Musical muses: Five iconic singers whose style hit all the right notes

Their songs are timeless and so are their fashion choices, be inspired ...

04 April 2021 - 00:01
By Thango Ntwasa and Sahil Harilal
Nina Simone (left), and Valentino on the runway (right).
Image: Getty Images Nina Simone (left), and Valentino on the runway (right).


The iconic sound: With her classical training and sultry voice, Simone earned notoriety as an artist who could cover other musicians' songs with a breathtakingly unique approach. But even with her own music, the singer, songwriter, musician, arranger and civil rights activist was an emotional performer whose impact inspired many artists, including Elton John and The Beatles. Her style of singing and composing redefined how jazz could be done, with critics baffled at the manner in which she elevated the genre.

The iconic look: Choosing to not conform to the restrictive styles expected of women of her time, Simone took a bold stance in crafting her own image. Her style was the perfect balance between her onstage glamour and at-home casual looks. When she was not opting for bold African prints, Simone sported earthy tones brought up a notch with intricate details and embellishments.


The iconic sound: After surviving the tumultuous times of America during World War 1, Josephine Baker burst onto the scene in the 1920s as a dancing sensation. She moved to Paris at the height of her career — a move that would prove fruitful, as Parisians were famed for fetishising black culture at the time. In the 1930s she pursued an acting career and branched out as a singer. In World War 2 she became a spy for the French Resistance, using her celebrity to gain access to high-ranking Axis officials.

Josephine Baker (left), and Alberta Ferretti on the runway (right).
Image: Getty Images/Hulton Archive Josephine Baker (left), and Alberta Ferretti on the runway (right).

The iconic look: While the banana skirt is Baker's most iconic outfit, she also had a more sultry side that saw her become one of the biggest sex symbols of her time. With her iconic sleek hair, she always opted for slinky looks in soft tones and seductive silks. She often looked to striking accessories, such as chandelier drop earrings, to give her femme fatale looks a bit of glamour.


The iconic sound: The eclectic sounds of Blondie put the alluring Debbie Harry at the epicentre of the entertainment industry. Her daring love for music saw her write, with bandmate Chris Stein, some of Blondie's biggest hits, such as Heart of Glass and Rapture. She also experimented with different sounds and helped usher hip-hop into the mainstream when she became one of the first artists to embrace the sound —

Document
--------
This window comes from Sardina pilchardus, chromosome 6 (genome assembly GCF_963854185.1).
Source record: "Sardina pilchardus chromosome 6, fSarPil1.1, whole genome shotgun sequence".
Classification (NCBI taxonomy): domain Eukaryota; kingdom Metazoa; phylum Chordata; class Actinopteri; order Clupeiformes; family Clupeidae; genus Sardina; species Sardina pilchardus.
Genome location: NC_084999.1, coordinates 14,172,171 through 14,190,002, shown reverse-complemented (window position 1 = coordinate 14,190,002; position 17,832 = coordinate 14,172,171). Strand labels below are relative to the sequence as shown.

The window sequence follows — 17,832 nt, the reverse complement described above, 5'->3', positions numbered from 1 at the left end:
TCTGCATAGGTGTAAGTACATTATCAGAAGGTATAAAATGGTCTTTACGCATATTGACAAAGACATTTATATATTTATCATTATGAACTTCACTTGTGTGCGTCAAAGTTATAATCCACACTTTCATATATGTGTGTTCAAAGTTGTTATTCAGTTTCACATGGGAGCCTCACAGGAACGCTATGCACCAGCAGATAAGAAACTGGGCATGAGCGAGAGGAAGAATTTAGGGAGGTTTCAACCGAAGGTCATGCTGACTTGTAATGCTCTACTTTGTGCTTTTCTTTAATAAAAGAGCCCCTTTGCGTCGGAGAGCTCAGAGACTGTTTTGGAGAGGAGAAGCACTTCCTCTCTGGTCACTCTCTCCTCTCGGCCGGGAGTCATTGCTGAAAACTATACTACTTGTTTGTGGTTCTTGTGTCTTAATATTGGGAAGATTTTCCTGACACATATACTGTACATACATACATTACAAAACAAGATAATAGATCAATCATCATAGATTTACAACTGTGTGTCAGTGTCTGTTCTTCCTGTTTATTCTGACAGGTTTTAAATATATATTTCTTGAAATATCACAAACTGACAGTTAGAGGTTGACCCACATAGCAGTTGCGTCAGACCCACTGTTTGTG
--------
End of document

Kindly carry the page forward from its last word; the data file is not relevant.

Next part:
to the point where she and Stein co-produced the soundtrack to the 1982 hip-hop film Wild Style.

Debbie Harry (left), and Max Mara on the runway (right).
Image: Rogers/Daily Express and Getty Images/Hulton Archive Debbie Harry (left), and Max Mara on the runway (right).

The iconic look: Famed for her crazy antics and wild nights out in the city, Harry was a quintessential rock star who made as many headlines as she did fashion moments. Her alternative-girl look paved the way for a fresh new approach for women in rock that did away with pops of neon and bright colours. With her approach to "tough girl chic", Harry's style captured glam rock through combat boots and fishnets that have evolved into more elegant options like designer thigh-highs and stockings.


The iconic sound: With few black singers able to push boundaries in music, Motown Records became a haven that would help cultivate many unforgettable talents. One particular group that would come out of it as icons were The Supremes, who have been credited as pioneers of 1980s funk, disco and R&B. Through their music, The Supremes were instrumental in breaking down perceptions of race at a time when segregation was rife and social injustice was at a high.

Diana Ross & The Supremes (left), and Jonathan Simkhai on the runway (right).
Image: Getty Images/Evening Standard Diana Ross & The Supremes (left), and Jonathan Simkhai on the runway (right).

The iconic look: Often credited for Motown glamour, The Supremes' chic wigs, glittering gowns and dolled-up looks were defining elements for other girl bands of the time. Adding to the sparkle that dominated their looks, the intricate details of their garments put costume designers such as Michael Travis in the spotlight.


The iconic sound: To best understand Cher's influence, one can look at the Broadway musical The Cher Show, in which not one but three actresses are used to embody the different stages of the pop icon's career. Her vocal androgyny often lent itself to her visuals as well, making her a leader of the '70s pack of gender-benders.

Cher (left), and Dior on the runway (right).
Image: Getty Images/Fred Mott Cher (left), and Dior on the runway (right).

The iconic look: Never one to blend in, Cher's '70s look was quite distinct. Owning more style changes than she has had comeback tours, one of her most distinct trends can be seen in her hippie era, with her bohemian look dominated by striking stripes. It's all about loose fits and glam makeup.